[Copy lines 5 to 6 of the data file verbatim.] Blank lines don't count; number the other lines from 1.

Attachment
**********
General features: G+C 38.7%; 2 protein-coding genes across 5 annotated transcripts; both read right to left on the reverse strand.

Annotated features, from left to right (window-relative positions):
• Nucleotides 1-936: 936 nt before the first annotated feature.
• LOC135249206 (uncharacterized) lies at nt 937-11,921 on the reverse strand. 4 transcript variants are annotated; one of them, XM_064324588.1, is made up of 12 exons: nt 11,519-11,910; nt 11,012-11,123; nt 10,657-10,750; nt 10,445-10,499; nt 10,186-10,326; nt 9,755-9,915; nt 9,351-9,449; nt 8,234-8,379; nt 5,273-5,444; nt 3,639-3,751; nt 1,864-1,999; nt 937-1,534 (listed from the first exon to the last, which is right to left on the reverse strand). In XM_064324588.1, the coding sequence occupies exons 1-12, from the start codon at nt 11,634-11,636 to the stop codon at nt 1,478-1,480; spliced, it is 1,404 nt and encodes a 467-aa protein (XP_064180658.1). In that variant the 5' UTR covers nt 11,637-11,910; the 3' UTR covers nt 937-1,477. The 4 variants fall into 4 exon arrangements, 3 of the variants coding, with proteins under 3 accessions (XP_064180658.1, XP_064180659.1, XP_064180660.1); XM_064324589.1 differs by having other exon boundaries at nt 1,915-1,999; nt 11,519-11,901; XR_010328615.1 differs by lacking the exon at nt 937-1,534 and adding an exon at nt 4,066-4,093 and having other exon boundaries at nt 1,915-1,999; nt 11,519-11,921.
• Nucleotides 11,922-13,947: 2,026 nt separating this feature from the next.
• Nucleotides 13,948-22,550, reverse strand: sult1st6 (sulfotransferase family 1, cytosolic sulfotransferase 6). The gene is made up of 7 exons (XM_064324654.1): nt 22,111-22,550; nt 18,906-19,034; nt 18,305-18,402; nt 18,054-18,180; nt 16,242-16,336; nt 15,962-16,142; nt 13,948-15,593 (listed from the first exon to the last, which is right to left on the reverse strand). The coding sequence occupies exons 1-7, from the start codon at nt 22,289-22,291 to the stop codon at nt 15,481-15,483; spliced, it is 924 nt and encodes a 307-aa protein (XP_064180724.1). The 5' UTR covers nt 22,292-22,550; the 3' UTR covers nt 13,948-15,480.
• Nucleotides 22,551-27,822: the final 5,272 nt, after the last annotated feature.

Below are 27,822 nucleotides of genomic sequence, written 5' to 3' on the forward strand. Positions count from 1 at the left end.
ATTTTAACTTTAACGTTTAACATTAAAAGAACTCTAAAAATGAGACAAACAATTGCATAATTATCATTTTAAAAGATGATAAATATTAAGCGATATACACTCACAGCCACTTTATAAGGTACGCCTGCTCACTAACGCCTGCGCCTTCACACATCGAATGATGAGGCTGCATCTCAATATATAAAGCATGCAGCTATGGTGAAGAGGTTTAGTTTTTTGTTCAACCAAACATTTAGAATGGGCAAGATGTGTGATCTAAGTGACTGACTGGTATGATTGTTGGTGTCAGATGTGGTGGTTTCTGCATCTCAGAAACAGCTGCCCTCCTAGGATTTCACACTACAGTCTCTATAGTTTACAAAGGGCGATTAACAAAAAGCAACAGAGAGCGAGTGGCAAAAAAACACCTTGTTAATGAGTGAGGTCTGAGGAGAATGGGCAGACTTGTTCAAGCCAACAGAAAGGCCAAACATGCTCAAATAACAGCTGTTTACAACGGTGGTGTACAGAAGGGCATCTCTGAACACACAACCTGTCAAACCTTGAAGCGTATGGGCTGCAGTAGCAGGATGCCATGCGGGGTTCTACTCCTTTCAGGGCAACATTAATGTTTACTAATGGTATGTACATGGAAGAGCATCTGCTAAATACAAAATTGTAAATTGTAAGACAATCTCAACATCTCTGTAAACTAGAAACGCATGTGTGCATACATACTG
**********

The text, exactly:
• Nucleotides 11,922-13,947: 2,026 nt separating this feature from the next.
• Nucleotides 13,948-22,550, reverse strand: sult1st6 (sulfotransferase family 1, cytosolic sulfotransferase 6). The gene is made up of 7 exons (XM_064324654.1): nt 22,111-22,550; nt 18,906-19,034; nt 18,305-18,402; nt 18,054-18,180; nt 16,242-16,336; nt 15,962-16,142; nt 13,948-15,593 (listed from the first exon to the last, which is right to left on the reverse strand). The coding sequence occupies exons 1-7, from the start codon at nt 22,289-22,291 to the stop codon at nt 15,481-15,483; spliced, it is 924 nt and encodes a 307-aa protein (XP_064180724.1). The 5' UTR covers nt 22,292-22,550; the 3' UTR covers nt 13,948-15,480.